Query Letters and Flying Chunks


Sometimes when I'm writing and something needs to simmer, or I'm so tired of revising my feeble fingers can only manage to work a mouse, I cruise around the Internet trying to learn more about the biz.

What I've learned thus far mostly makes me want to blow groceries.

See, here's the thing. I'm a rule follower in the "Must Please Those In Authority" sense. (Except for my last boss toward the end of my five year employment, when I would say things like "crap" and "hooker" in normal conversations just to watch him blush. Children's ministers.)


Take query letters. I've been reading lots of posts by agents about stinky ones whose writers do not follow the rules. My query letter has yet to be seen by the first agency, and I am grateful to have learned these truths before it goes forth naked and screaming into the cold, cold world.

When it does emerge it will:
1) be spell checked
2) be formatted according to specs
3) actually be addressed to the person receiving it
4) make no mention of the fact that I really need to have my book published so I can hire a nanny.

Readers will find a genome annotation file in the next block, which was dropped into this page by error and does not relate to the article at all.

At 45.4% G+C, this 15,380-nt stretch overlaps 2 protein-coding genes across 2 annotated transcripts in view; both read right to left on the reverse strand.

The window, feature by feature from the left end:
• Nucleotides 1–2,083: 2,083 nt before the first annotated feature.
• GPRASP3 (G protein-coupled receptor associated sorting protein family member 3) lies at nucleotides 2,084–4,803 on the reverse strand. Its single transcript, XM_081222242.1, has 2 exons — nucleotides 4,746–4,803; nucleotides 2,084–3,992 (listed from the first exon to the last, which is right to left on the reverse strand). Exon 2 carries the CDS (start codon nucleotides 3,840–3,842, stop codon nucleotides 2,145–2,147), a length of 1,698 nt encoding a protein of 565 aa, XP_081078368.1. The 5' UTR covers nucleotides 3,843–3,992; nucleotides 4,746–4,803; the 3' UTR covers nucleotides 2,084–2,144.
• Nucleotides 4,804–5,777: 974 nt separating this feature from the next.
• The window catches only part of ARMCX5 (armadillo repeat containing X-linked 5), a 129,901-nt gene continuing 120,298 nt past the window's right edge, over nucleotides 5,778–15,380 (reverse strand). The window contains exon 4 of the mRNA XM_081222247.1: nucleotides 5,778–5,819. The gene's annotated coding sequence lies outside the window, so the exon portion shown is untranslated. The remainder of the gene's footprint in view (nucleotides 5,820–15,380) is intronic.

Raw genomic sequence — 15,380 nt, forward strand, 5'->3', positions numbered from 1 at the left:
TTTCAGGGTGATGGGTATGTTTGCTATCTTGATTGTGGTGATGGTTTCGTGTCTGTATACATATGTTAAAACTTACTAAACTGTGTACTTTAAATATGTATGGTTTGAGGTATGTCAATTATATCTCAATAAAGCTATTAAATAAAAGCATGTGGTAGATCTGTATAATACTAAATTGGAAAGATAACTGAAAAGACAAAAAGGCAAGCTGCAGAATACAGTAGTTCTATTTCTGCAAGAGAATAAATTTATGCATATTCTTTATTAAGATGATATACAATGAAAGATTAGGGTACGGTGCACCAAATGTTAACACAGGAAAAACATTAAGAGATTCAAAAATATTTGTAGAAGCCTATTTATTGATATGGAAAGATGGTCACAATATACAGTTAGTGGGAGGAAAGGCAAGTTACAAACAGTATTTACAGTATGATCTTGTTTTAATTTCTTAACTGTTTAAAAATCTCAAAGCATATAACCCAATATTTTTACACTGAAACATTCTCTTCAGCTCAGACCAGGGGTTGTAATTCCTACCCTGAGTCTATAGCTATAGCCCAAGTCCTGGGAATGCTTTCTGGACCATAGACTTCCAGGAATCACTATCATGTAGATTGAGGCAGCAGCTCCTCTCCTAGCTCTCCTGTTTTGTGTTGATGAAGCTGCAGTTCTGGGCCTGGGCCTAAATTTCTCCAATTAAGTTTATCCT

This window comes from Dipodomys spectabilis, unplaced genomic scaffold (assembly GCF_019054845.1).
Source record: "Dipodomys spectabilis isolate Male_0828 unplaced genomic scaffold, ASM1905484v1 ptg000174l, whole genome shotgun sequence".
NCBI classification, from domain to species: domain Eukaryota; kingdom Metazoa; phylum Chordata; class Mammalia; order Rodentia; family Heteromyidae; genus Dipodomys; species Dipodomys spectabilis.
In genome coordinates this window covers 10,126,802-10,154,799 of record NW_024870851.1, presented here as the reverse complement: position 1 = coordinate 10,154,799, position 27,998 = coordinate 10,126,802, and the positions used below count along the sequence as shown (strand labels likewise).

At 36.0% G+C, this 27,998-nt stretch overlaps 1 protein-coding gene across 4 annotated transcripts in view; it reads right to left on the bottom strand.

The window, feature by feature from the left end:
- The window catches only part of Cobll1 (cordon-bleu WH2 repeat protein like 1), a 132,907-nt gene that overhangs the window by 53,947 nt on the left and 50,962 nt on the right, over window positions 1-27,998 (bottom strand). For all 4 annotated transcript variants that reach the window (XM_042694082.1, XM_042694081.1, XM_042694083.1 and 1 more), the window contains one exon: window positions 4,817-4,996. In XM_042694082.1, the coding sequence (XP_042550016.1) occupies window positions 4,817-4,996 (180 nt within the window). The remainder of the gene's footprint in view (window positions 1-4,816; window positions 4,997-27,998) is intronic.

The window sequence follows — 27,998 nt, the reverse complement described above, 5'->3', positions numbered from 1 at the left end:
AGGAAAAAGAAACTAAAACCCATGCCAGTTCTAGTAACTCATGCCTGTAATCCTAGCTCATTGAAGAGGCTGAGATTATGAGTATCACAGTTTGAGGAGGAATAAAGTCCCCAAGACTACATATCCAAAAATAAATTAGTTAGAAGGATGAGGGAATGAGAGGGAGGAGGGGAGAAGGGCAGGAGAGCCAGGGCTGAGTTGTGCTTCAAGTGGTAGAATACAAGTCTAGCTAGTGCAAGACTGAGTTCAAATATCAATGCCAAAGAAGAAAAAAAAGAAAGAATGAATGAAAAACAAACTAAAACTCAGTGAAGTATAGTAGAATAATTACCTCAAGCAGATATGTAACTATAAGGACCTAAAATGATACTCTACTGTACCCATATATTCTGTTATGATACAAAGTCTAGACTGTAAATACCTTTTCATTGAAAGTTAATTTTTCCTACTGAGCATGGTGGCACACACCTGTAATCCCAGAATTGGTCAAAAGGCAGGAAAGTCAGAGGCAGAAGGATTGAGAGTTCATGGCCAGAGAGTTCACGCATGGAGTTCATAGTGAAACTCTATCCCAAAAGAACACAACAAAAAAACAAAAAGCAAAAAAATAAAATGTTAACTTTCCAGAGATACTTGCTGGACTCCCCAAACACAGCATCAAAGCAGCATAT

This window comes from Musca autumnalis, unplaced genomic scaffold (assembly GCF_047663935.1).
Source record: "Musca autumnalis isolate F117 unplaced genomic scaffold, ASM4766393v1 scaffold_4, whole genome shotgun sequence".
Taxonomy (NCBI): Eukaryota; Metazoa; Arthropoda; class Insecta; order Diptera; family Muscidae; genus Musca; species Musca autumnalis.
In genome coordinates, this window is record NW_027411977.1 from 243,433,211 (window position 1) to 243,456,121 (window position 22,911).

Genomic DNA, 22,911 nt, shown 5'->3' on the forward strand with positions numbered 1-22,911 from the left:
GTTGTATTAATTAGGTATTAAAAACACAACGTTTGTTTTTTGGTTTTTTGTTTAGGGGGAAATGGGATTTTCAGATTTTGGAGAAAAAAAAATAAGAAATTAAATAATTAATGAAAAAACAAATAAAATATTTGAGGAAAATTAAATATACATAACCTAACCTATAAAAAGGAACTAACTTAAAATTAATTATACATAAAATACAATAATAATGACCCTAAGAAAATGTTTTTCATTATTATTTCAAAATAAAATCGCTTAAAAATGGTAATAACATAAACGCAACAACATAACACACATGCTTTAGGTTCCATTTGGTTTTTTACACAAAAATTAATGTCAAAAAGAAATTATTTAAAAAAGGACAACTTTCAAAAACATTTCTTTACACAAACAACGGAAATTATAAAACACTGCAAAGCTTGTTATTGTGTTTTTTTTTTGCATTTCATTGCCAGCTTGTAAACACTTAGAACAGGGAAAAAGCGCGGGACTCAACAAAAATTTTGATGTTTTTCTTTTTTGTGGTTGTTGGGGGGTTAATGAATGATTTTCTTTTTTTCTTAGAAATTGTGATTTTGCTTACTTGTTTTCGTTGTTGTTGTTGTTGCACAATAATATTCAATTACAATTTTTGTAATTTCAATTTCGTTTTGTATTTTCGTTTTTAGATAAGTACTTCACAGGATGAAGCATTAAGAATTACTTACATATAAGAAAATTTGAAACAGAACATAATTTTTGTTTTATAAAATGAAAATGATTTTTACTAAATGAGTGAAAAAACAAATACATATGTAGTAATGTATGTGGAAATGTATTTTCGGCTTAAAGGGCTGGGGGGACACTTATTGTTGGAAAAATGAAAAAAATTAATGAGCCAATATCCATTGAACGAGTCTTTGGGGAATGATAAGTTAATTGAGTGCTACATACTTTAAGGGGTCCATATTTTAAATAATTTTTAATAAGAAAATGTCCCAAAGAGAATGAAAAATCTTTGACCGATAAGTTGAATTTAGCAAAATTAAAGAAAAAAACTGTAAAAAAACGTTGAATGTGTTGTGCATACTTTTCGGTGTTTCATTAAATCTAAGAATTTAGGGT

I mean, the possibility of in-home child care is not the only reason I wrote a book.



As for "how bad it is out there," I will remain hopeful and choose to ignore the statistics. Such as the one from an agent who read over 200 queries in one week and didn't request one manuscript. Not one.

YEEOUCH. Watch out for flying chunks.

1 comment:

  1. I read your post... which means someone is reading.

    If I read over 200 queries in one week, I probably wouldn't request anything either. That is far too many to sift through in too short a time. At least that's my opinion.

    When #2 rolls around, I'd be happy to proof for you. I'm a good proofer. Did you know my undergrad is in English lit?

    You're beautiful.


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